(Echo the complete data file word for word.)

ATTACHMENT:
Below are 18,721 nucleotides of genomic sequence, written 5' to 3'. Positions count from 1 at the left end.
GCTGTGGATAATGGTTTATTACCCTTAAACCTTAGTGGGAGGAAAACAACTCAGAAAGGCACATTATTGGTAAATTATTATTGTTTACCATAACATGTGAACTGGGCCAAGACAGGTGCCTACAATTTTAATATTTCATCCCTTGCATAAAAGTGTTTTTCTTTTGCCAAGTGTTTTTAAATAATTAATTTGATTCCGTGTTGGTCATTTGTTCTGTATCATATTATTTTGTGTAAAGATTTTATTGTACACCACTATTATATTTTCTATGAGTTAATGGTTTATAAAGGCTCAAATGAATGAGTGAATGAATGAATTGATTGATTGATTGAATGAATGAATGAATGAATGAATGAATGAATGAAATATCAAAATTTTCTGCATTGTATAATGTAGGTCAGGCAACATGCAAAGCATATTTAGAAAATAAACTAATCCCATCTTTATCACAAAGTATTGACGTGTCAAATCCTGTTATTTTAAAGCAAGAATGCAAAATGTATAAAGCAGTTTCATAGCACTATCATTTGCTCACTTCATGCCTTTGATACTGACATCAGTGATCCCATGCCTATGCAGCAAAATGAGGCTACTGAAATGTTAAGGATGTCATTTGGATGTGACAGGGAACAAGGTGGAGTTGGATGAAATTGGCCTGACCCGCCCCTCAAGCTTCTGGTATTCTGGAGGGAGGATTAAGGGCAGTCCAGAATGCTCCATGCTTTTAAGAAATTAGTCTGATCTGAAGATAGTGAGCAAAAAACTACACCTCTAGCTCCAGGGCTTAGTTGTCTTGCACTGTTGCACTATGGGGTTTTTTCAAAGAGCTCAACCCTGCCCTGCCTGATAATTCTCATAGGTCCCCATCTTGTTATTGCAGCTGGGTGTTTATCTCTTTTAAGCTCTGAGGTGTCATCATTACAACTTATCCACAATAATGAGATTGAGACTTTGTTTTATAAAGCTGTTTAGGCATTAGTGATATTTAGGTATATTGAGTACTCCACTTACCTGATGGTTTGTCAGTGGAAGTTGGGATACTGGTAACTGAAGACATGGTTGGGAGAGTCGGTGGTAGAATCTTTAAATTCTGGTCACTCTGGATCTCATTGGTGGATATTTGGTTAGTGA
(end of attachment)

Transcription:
Below are 18,721 nucleotides of genomic sequence, written 5' to 3'. Positions count from 1 at the left end.
GCTGTGGATAATGGTTTATTACCCTTAAACCTTAGTGGGAGGAAAACAACTCAGAAAGGCACATTATTGGTAAATTATTATTGTTTACCATAACATGTGAACTGGGCCAAGACAGGTGCCTACAATTTTAATATTTCATCCCTTGCATAAAAGTGTTTTTCTTTTGCCAAGTGTTTTTAAATAATTAATTTGATTCCGTGTTGGTCATTTGTTCTGTATCATATTATTTTGTGTAAAGATTTTATTGTACACCACTATTATATTTTCTATGAGTTAATGGTTTATAAAGGCTCAAATGAATGAGTGAATGAATGAATTGATTGATTGATTGAATGAATGAATGAATGAATGAATGAATGAATGAAATATCAAAATTTTCTGCATTGTATAATGTAGGTCAGGCAACATGCAAAGCATATTTAGAAAATAAACTAATCCCATCTTTATCACAAAGTATTGACGTGTCAAATCCTGTTATTTTAAAGCAAGAATGCAAAATGTATAAAGCAGTTTCATAGCACTATCATTTGCTCACTTCATGCCTTTGATACTGACATCAGTGATCCCATGCCTATGCAGCAAAATGAGGCTACTGAAATGTTAAGGATGTCATTTGGATGTGACAGGGAACAAGGTGGAGTTGGATGAAATTGGCCTGACCCGCCCCTCAAGCTTCTGGTATTCTGGAGGGAGGATTAAGGGCAGTCCAGAATGCTCCATGCTTTTAAGAAATTAGTCTGATCTGAAGATAGTGAGCAAAAAACTACACCTCTAGCTCCAGGGCTTAGTTGTCTTGCACTGTTGCACTATGGGGTTTTTTCAAAGAGCTCAACCCTGCCCTGCCTGATAATTCTCATAGGTCCCCATCTTGTTATTGCAGCTGGGTGTTTATCTCTTTTAAGCTCTGAGGTGTCATCATTACAACTTATCCACAATAATGAGATTGAGACTTTGTTTTATAAAGCTGTTTAGGCATTAGTGATATTTAGGTATATTGAGTACTCCACTTACCTGATGGTTTGTCAGTGGAAGTTGGGATACTGGTAACTGAAGACATGGTTGGGAGAGTCGGTGGTAGAATCTTTAAATTCTGGTCACTCTGGATCTCATTGGTGGATATTTGGTTAGTGA